In step 335, the method determines whether a collision is detected. Namely, the method is determining whether a conflicting claim announcement has been received for the same client request. If the query is negatively answered, then the method proceeds to step 350, e.g., the server did not detect any potential collision. If the query is positively answered, then the method will proceed to step 340, e.g., the server did receive a conflicting claim announcement from another server who wants to service the same client request.

In step 340, the method will attempt to resolve the potential collision, e.g., it will determine whether the potential collision is with a lower ranked server. If the query is negatively answered, then the method proceeds to step 355, e.g., the server determines that a higher ranked server has claimed the work for serving the request. If the query is positively answered, then the method will proceed to step 350, e.g., the server determines that a lower ranked server has attempted to claim the work for serving the request. As such, the server will ignore the conflict and will simply service the request.

FIG. 4 is a block diagram of the present decentralized load balancing system being implemented with a general purpose computer. In one embodiment, the decentralized load balancing system 400 is implemented using a general purpose computer or any other hardware equivalents. More specifically, the decentralized load balancing system 400 comprises a processor (CPU) 402, a memory 404, e.g., random access memory (RAM) and/or read only memory (ROM), a decentralized load balancing module 405, and various input/output devices 406 (e.g., storage devices, including but not limited to, a tape drive, a floppy drive, a hard disk drive or a compact disk drive, a receiver, a transmitter, a speaker, a display, an output port, a user input device (such as a keyboard, a keypad, a mouse, and the like), or a microphone for capturing speech commands).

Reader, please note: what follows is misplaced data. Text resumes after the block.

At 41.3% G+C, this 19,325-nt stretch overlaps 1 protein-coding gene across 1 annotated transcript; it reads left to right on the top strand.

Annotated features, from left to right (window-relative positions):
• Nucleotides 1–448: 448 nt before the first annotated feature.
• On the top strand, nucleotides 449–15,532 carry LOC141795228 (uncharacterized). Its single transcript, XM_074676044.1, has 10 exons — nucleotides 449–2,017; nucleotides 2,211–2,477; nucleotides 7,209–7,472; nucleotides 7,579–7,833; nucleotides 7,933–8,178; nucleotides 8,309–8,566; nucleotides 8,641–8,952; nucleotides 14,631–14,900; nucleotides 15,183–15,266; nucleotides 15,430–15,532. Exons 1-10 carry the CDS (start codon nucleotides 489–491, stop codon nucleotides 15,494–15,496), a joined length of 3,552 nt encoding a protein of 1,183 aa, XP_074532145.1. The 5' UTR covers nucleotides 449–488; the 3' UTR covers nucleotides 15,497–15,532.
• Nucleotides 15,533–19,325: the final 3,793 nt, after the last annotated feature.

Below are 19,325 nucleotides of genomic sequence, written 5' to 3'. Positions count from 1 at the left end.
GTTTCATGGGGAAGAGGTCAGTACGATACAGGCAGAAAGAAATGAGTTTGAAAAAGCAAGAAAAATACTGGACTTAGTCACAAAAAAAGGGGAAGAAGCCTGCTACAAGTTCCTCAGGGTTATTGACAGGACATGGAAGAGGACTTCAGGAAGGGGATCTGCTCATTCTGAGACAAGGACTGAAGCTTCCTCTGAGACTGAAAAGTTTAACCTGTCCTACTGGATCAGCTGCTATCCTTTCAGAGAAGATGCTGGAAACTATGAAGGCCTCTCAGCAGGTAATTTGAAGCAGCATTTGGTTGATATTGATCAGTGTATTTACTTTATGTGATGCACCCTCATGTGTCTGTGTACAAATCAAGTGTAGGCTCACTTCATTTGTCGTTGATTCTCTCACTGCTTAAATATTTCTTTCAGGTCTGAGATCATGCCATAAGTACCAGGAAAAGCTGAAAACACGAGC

It should be understood that the decentralized load balancing module 405 can be implemented as physical devices or subsystems that are coupled to the CPU 402 through a communication channel. Alternatively, the decentralized load balancing module 405 can be represented by one or more software applications (or even a combination of software and hardware, e.g., using application specific integrated circuits (ASIC)), where the software is loaded from a storage medium (e.g., a magnetic or optical drive or diskette) and operated by the CPU in the memory 404 of the computer. As such, the decentralized load balancing module 405 (including associated data structures) of the present invention can be stored on a computer readable medium or carrier, e.g., RAM memory, magnetic or optical drive or diskette and the like.

While the foregoing is directed to embodiments of the present invention, other and further embodiments of the invention may be devised without departing from the basic scope thereof, and the scope thereof is determined by the claims that follow.

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Referenced by
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US8112629Oct 26, 2007Feb 7, 2012Red Hat, Inc.Stateless challenge-response protocol
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Classifications
U.S. Classification709/219, 718/105, 709/223, 709/243, 709/225, 709/226, 709/203
International ClassificationG06F15/173, G06F15/16, G06F9/46
Cooperative ClassificationH04L67/1002, H04L67/1023, H04L67/325
European ClassificationH04L29/08N31T, H04L29/08N9A
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Dec 23, 2004ASAssignment